Better Brewing Through Chemistry; A Peel-ing Cell Culture; Worm Researchers Reach for the Stars

Front Page | Better Brewing Through Chemistry; A Peel-ing Cell Culture; Worm Researchers Reach for the Stars PATENT WATCH | Better Brewing Through Chemistry The next time you have a particularly satisfying pint, you may want to thank the biochemists at Japan's Sapporo Breweries, which has patented a way to select better barley biochemically.1 Beer's qualities depend largely on two barley enzymes: b-amylase (BA), which hydrolyzes the starch molecule's penultimate linkage to produce maltos

Jeffrey Perkel
Feb 9, 2003

Front Page | Better Brewing Through Chemistry; A Peel-ing Cell Culture; Worm Researchers Reach for the Stars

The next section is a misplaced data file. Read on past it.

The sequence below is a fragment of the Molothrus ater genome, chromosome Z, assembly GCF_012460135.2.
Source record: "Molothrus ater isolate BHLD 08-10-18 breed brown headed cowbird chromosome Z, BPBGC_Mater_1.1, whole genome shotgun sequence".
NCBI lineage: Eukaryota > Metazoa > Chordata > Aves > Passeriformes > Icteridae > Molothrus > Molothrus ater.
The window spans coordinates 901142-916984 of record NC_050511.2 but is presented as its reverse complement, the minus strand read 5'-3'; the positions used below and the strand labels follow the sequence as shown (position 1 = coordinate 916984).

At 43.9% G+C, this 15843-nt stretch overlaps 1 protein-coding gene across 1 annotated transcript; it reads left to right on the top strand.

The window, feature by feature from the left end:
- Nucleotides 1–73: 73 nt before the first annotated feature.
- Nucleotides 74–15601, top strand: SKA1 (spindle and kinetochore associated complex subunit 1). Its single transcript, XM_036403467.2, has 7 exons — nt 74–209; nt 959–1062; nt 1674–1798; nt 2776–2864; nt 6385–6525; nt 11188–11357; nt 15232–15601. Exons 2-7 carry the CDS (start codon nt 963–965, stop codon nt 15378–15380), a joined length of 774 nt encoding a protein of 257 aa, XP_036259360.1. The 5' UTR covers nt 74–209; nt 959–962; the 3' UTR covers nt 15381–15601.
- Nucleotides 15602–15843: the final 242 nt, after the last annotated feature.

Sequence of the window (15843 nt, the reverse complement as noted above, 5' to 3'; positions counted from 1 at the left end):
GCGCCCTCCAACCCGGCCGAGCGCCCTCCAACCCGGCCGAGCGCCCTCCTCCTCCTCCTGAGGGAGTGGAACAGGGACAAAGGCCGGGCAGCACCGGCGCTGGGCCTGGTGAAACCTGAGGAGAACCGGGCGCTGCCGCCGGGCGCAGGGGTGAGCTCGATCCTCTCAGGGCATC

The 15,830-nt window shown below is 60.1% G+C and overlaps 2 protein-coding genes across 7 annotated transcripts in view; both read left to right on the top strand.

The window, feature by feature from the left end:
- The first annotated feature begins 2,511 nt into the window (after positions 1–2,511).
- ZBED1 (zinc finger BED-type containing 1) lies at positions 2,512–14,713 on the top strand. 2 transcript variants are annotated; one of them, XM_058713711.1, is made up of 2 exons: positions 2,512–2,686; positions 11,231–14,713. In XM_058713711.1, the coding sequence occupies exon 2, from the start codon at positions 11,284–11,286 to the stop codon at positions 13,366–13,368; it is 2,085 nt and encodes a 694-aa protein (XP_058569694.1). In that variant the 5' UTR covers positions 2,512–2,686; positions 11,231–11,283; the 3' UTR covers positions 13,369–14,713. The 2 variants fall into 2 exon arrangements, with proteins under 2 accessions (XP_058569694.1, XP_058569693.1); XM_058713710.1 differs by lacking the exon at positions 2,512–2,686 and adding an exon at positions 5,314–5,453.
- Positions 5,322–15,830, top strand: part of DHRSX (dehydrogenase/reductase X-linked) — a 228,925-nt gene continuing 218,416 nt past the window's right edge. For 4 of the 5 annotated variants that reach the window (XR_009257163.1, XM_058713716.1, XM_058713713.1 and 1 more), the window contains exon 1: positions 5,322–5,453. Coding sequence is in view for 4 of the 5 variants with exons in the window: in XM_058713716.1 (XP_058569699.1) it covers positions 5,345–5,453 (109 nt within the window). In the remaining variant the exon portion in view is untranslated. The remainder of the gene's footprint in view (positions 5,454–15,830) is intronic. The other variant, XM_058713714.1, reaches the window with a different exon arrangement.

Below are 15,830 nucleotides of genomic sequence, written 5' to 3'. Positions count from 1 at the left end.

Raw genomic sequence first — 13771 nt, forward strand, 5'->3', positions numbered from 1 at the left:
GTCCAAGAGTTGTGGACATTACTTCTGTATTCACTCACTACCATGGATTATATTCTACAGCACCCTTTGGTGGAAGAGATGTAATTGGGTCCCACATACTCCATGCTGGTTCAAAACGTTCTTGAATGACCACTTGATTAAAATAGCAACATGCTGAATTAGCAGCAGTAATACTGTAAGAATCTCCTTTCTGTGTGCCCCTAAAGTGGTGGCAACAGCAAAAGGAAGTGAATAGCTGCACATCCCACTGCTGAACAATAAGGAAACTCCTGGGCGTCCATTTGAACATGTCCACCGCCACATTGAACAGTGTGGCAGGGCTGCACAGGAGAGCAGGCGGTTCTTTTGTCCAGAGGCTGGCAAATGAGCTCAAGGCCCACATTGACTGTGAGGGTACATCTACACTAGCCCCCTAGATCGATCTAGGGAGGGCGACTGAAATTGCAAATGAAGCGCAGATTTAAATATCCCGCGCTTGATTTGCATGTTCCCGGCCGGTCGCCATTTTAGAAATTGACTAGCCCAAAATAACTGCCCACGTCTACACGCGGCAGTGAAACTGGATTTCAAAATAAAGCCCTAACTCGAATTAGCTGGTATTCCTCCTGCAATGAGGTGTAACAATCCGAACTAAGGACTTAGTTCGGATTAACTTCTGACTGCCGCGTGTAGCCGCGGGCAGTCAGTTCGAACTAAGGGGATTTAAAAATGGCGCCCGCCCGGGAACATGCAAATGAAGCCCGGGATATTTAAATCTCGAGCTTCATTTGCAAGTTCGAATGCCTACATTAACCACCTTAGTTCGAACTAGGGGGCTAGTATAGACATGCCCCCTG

PATENT WATCH | Better Brewing Through Chemistry

The next time you have a particularly satisfying pint, you may want to thank the biochemists at Japan's Sapporo Breweries, which has patented a way to select better barley biochemically.1

Beer's qualities depend largely on two barley enzymes: b-amylase (BA), which hydrolyzes the starch molecule's penultimate linkage to produce maltose, and a-amylase (AA), which yields primarily glucose and other dextrans. "It's maltose that the brewer wants," explains Graham Stewart, director, International Center for Brewing and Distilling, Heriot Watt University, Edinburgh, Scotland, because yeast grows and ferments better on this sugar.

During the beer mashing process, temperatures can reach 65°C, which largely disables BA while AA remains functional. But some BAs survive at higher temperatures, and Sapporo's patent describes methods to assess this ability....

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